Transforming Lives: Employers missing outCompanies not benefitting from employing persons with disabilities 19 Dec 2018
“We are human beings, so we can all meet the same benchmarks, we just do it in different ways. People need to stop hiding at home behind closed doors and get out there. The world has to change.”
Companies who do not employ persons with disabilities are missing out.
This is the clear message of the third “Transforming Lives Makes Sense for Everyone” film, a joint campaign between the International Paralympic Committee (IPC) and United Nations Human Right Office to showcase the employment legacy of the London 2012 Paralympic Games.
Although the London 2012 Paralympics contributed to seismic shifts in attitudes and greater employment opportunities for persons with disabilities, a gulf in the employment rates of those with and without impairments still exists. Latest statistics for Great Britain show that 51.3 per cent of persons with disabilities are in employment, compared to 81.4 of the wider population. According to Scope, a leading British disability charity, employers are missing out.
“One in five of us are disabled,” said James Taylor, Scope’s Head of Policy and Campaigns. “There is a huge amount of disabled people who are unemployed, who can work and want to work. That’s a huge untapped talent pool and resource that employers should be drawing on.
“Having more disabled people in your workforce at every level could really benefit the bottom line of a company and improve productivity as well.”
After hanging up her swimming goggles, Beijing 2008 Paralympic swimming champion Liz Johnson co-founded The Ability People, an ethical recruitment agency staffed entirely by people with impairments. The organisation is driven by the belief that a person’s achievement should only be determined by their ability. Johnson believes the Paralympics can act as a catalyst for positive change and that wider society must do more to drive inclusion.
“Since retiring, I’ve realised that actually there are a lot of limitations and barriers that are not placed on you by yourself but actually placed on you by society,” said Johnson, who was named on the prestigious BBC 100 Women list for 2018.
“Persons with disabilities, they are some of the most resourceful, resilient, dedicated and motivated people on the planet.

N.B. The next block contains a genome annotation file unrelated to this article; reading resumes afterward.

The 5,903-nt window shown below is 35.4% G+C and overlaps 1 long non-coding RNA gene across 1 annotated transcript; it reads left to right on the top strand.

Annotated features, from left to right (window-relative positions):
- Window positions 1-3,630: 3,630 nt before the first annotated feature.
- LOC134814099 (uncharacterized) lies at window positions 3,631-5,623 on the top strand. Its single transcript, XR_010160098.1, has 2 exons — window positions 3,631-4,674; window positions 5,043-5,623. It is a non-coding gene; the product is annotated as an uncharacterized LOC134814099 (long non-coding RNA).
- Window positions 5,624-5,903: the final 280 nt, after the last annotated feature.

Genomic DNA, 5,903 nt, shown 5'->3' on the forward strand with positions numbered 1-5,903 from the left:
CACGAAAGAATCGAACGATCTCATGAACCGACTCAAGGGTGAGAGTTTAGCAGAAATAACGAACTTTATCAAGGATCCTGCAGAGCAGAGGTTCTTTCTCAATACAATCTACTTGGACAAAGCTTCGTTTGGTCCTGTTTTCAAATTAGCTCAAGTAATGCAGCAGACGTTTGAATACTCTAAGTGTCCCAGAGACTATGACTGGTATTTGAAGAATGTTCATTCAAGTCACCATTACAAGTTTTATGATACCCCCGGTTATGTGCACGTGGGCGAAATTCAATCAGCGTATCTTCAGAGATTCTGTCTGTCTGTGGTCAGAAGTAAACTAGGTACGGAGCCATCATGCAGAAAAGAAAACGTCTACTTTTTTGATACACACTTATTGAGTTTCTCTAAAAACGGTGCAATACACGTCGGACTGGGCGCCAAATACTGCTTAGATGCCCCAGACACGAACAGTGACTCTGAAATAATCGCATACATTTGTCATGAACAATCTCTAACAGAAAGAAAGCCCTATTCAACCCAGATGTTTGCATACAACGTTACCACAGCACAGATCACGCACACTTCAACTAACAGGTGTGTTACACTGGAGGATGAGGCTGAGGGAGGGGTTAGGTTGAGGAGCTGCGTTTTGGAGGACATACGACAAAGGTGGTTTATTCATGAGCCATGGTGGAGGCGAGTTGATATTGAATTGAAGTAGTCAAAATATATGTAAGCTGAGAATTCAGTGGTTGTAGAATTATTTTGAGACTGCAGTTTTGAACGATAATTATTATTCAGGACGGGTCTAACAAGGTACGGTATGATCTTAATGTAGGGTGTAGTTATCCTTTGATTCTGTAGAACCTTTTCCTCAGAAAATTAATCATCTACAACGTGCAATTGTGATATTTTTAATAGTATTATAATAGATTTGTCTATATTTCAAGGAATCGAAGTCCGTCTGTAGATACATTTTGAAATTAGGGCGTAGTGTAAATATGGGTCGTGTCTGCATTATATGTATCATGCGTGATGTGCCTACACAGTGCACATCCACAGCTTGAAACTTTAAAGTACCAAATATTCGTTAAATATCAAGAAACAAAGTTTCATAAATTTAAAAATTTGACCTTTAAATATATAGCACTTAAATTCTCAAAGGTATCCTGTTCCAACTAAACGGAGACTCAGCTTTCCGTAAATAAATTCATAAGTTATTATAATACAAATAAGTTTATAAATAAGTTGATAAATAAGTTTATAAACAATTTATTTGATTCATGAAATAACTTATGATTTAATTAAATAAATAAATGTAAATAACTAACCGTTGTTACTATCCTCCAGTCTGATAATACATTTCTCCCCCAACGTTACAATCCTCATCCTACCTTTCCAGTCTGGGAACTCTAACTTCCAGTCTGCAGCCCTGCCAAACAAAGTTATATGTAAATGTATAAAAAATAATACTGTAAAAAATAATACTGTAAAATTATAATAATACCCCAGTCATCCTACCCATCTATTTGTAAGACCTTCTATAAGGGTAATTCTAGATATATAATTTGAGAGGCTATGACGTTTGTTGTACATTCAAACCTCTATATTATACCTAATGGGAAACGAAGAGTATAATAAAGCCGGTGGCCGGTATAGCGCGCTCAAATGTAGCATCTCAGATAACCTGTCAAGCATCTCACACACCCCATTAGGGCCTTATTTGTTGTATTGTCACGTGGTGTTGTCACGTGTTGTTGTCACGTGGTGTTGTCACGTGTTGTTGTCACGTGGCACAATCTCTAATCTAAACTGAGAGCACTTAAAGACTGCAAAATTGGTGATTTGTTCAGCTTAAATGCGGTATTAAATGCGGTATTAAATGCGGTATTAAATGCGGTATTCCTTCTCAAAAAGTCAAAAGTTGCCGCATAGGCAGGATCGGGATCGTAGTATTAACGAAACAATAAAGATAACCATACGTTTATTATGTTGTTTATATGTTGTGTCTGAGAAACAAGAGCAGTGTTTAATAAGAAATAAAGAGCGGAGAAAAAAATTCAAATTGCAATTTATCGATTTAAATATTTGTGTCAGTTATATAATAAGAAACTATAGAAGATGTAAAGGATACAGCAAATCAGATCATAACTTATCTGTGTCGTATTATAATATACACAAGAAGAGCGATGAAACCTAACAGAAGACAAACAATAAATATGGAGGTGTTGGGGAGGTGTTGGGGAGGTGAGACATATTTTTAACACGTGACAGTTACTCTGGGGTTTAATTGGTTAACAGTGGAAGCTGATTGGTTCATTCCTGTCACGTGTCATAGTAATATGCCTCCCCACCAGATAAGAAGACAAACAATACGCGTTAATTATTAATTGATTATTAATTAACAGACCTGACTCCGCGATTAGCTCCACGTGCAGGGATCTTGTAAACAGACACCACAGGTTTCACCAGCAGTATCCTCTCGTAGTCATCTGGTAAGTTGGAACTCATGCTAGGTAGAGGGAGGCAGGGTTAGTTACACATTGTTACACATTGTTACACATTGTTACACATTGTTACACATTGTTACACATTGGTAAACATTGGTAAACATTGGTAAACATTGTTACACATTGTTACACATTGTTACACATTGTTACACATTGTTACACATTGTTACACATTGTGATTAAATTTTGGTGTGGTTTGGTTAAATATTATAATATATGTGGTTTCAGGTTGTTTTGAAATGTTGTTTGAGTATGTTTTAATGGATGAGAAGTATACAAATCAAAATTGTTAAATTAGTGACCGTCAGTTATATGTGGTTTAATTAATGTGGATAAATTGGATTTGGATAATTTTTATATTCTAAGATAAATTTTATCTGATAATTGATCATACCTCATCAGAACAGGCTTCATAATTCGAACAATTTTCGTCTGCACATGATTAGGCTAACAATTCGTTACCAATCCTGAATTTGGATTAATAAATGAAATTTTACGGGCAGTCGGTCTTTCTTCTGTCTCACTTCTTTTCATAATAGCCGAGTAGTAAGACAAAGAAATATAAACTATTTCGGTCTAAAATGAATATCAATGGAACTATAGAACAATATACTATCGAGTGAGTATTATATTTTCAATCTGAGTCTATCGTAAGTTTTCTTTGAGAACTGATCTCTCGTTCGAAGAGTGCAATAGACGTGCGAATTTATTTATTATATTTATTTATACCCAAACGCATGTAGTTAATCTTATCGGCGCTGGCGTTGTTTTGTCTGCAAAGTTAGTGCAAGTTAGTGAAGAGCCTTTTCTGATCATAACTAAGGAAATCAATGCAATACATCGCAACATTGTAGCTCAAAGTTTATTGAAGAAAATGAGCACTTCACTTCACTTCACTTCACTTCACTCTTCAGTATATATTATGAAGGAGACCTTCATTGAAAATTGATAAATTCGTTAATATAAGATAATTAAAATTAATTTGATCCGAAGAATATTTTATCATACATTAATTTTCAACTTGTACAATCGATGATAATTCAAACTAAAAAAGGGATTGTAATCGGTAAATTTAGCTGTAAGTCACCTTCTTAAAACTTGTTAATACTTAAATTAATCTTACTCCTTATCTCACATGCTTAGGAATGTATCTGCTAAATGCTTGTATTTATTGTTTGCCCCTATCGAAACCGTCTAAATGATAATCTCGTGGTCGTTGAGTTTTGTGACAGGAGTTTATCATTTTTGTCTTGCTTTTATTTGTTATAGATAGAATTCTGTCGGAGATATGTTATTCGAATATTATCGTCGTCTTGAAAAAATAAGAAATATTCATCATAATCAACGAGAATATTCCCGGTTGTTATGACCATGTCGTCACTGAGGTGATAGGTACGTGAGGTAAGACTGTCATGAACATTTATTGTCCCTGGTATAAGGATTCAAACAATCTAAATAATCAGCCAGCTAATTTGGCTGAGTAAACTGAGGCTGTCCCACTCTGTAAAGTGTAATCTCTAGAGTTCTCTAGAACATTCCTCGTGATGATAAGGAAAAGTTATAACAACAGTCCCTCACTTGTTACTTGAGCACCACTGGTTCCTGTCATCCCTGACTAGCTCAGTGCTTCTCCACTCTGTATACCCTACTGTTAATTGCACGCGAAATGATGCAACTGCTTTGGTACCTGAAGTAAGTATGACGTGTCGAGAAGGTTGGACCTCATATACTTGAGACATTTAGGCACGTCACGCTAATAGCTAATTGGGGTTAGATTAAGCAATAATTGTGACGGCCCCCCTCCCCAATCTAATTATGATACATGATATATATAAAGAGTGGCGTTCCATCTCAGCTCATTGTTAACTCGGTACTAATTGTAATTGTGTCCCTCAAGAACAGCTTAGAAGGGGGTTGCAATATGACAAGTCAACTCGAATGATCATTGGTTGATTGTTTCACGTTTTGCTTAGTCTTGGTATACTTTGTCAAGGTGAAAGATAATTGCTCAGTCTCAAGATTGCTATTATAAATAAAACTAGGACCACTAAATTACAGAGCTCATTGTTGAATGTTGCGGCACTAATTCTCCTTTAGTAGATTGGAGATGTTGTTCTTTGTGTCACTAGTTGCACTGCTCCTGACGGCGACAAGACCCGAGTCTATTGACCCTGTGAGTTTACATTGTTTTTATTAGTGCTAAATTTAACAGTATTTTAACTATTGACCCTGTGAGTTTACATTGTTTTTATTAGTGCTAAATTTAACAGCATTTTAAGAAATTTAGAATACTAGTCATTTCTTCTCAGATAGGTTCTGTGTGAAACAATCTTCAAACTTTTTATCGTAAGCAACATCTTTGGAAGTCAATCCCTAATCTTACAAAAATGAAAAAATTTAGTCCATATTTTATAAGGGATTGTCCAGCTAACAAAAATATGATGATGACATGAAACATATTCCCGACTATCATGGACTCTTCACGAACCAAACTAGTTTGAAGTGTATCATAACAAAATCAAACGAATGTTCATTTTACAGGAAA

“I think the Paralympics and the Paralympic Movement are the perfect vehicles to initiate and prompt change.”
In 2017, Scope launched “Work With Me”, a three-year campaign in partnership with Virgin Media to support one million people with a disability to get into and stay in work.
“It’s really about disability employment and to challenge employer attitudes,” said Taylor. “We have been going for the last 12 months. We’re also looking at how we can bring more employers on board with the campaign to support more disabled people into work.”
The number of persons with disabilities in employment in Great Britain currently stands at 3.85 million, nearly one million more than five years ago . Despite this record high, a number of major challenges, including encouraging persons with an impairment to look for jobs, still remain.
“As someone with disability, when you are employed people expect much more of you,” said Adil Ghani, a recruitment consultant at The Ability People. “We are human beings, so we can all meet the same benchmarks, we just do it in different ways.
“People need to stop hiding at home behind closed doors and get out there. The world has to change.”
“A lot of the time disabled people will be sat at home looking at roles and not knowing if they can apply for them,” agreed Johnson.
The London 2012 Paralympic Games took place between 29 August and 9 September attracting 4,237 Para athletes from 164 countries. A record 2.7 million tickets were sold while a cumulative TV audience of 3.8 billion people watched in over 100 countries.
In 2019, the IPC and UN Human Rights Office will focus on the legacies of other Paralympic Games.